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Inflation Isn't A Problem

Consumer prices dipped by 0.2 percent in November, pulled down by cheaper gasoline, clothes and airline fares, fresh evidence that inflation isn't a problem even as the economy has shifted into a higher gear.

The Labor Department's latest reading Tuesday on the Consumer Price Index, the government's most closely watched inflation barometer, comes after consumer prices were flat in October. It marks the first decline in the CPI since April, when prices dropped by 0.3 percent.

Excluding energy and food prices, which can swing widely from month to month, "core" prices fell by 0.1 percent in November, the biggest drop since December 1982 and down from a 0.2 percent increase in October.

The declines in both overall consumer prices and in core inflation in November surprised economists. They were forecasting a tiny 0.1 percent advance in each measure.

In other economic news, the nation's red-hot housing market continued to sizzle in November with construction of new homes and apartments rising 4.5 percent to an annual rate of 2.07 million units, the fastest building pace in nearly two decades.

The number of single-family homes started by builders rose about 3.3 percent to a record 1.69 million seasonally adjusted annualized rate. Building permits fell about 5.4 percent to a seasonally adjusted rate of 1.87 million.

The figures blew past Wall Street estimates, reports CBS MarketWatch. Economists expected starts to fall to about 1.90 million in November. Over the past five months, housing starts have averaged a 1.94 million pace, up from 1.89 million a month ago. So far in 2003, 1.705 million homes have been started, up about 8 percent from a year earlier. In all of 2002, 1.704 million homes were started. It will be the best year for housing starts since the 1980s.

Despite the 2001 recession and a lackluster economic recovery up until recently, housing activity has soared over the past three years. Economists credit the strength in housing to the lowest mortgage rates in more than four decades.

In other economic news, the Commerce Department reported that the nation's broadest measure of foreign trade fell slightly to $135.04 billion this summer after setting an all-time high in the spring.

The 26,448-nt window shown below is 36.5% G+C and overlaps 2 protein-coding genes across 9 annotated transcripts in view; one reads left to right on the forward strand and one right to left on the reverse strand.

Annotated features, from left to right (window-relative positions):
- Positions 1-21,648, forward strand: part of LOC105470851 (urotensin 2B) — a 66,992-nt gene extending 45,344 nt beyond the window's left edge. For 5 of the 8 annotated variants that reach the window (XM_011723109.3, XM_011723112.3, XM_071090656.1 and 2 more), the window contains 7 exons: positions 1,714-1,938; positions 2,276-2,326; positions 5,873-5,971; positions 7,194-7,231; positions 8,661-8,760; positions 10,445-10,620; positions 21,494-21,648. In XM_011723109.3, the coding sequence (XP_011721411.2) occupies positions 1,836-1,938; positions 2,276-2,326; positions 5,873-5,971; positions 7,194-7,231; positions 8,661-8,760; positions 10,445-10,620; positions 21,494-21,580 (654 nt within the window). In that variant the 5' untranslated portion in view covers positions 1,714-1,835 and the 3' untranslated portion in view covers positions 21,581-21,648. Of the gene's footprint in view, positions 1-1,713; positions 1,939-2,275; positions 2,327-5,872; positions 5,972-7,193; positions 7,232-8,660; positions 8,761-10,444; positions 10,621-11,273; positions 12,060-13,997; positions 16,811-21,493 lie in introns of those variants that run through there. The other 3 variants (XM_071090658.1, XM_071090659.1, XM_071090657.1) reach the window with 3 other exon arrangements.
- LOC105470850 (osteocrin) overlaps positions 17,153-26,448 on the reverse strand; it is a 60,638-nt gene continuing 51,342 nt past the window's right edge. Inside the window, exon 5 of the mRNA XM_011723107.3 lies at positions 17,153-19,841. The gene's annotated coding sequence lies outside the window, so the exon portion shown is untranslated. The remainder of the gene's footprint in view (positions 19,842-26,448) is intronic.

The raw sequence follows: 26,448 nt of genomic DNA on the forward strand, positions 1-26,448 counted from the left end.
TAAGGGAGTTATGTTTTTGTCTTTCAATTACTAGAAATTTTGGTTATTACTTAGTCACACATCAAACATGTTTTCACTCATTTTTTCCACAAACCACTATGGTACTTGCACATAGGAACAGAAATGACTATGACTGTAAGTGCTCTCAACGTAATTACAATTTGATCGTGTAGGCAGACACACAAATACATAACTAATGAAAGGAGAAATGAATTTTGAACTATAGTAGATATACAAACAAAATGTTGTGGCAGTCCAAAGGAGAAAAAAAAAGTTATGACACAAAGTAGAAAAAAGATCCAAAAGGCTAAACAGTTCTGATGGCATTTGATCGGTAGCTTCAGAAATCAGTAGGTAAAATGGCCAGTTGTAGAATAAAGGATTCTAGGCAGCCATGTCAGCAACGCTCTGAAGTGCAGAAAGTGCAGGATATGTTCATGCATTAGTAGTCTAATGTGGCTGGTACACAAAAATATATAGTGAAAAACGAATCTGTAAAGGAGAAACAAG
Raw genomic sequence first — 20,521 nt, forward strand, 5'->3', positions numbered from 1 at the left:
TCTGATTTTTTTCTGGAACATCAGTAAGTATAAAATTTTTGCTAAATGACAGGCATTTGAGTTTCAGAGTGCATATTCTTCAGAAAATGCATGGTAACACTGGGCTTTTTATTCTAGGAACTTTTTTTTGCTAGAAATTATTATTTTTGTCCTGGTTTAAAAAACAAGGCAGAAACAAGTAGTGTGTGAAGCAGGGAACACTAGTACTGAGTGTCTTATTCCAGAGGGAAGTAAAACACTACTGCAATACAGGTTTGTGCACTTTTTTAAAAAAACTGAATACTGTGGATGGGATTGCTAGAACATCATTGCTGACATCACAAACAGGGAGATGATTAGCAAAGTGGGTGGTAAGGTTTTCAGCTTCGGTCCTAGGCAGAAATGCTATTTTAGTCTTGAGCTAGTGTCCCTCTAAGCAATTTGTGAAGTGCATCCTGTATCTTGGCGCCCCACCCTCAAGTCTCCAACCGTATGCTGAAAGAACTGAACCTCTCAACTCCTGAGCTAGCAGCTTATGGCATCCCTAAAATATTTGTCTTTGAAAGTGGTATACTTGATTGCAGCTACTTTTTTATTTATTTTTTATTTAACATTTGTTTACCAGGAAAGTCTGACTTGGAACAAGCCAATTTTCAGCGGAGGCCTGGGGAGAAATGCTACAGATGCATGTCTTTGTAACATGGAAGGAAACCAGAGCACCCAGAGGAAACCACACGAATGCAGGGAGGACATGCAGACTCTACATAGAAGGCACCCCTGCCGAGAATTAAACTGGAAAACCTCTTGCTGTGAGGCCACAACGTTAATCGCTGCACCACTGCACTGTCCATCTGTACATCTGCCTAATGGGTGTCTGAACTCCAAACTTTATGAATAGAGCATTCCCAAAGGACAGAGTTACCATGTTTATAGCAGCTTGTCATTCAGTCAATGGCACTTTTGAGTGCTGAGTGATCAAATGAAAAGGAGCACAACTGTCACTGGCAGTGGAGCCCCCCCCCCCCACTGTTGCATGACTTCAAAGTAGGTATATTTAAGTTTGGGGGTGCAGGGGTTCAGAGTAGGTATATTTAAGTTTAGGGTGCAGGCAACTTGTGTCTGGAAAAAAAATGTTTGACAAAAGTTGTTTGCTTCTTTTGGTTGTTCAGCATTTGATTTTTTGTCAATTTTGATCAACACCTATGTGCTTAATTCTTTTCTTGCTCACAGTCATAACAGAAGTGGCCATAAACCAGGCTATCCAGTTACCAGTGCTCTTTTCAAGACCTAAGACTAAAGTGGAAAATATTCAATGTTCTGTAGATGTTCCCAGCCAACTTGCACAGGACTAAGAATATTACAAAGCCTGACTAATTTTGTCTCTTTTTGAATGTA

The drop in the current account trade deficit in the July-September quarter reflected a 3.1 percent improvement from a record quarterly deficit of $139.39 billion set in the April-June period.

Even with the small improvement in the third quarter, the country is well on its way to setting an all-time record deficit for the year of more than $500 billion in the current account.

Because inflation has been tame for some time, the Federal Reserve last week held a key short-term interest rate at a 45-year low of 1 percent and suggested it could stay there for a "considerable period."

Fed policy-makers at that time also said the dangerous prospect that inflation could move lower was less of a concern than it has been. That marked a change from recent months where Fed policy-makers identified the remote threat of deflation, a widespread and prolonged price decline, as a risk that they must be on guard against because of its potential to wreck the economy.

The worries about deflation should dim as the economy gains traction, analysts say.

The economy grew at a scorching 8.2 percent annual rate in the third quarter, the hottest pace in nearly two decades. Analysts believed the economy slowed to a 4 percent growth rate in the October-to-December quarter, which would still be considered a healthy pace.

For the first 11 months of this year, consumer prices have risen at a seasonally adjusted annual rate of 1.8 percent, slower than the 2.4 percent rise for all of 2002. Core prices, meanwhile, have advanced at a rate of 1.1 percent so far this year, compared with a 1.9 percent increase last year.

In November, falling prices for energy products, clothing and airline fares outweighed rising prices for food, medical care and college tuition.

Energy prices retreated by 3 percent in November. That was led by a 5 percent drop in gasoline prices. Natural gas prices fell 3.1 percent and electricity prices went down by 0.6 percent last month. However, fuel oil costs rose 1 percent.

Food prices rose by 0.4 percent last month. Higher prices for beef and veal, fruit, poultry and pork swamped lower prices for vegetables and dairy products.

Elsewhere in the report: clothing prices last month dropped by 0.5 percent, airline fares fell 2.6 percent, lodging prices declined 1.1 percent and new-car prices were flat.

Medical care costs rose 0.3 percent in November and college tuition and fees went up by 0.4 percent, continued sore spots for consumers.

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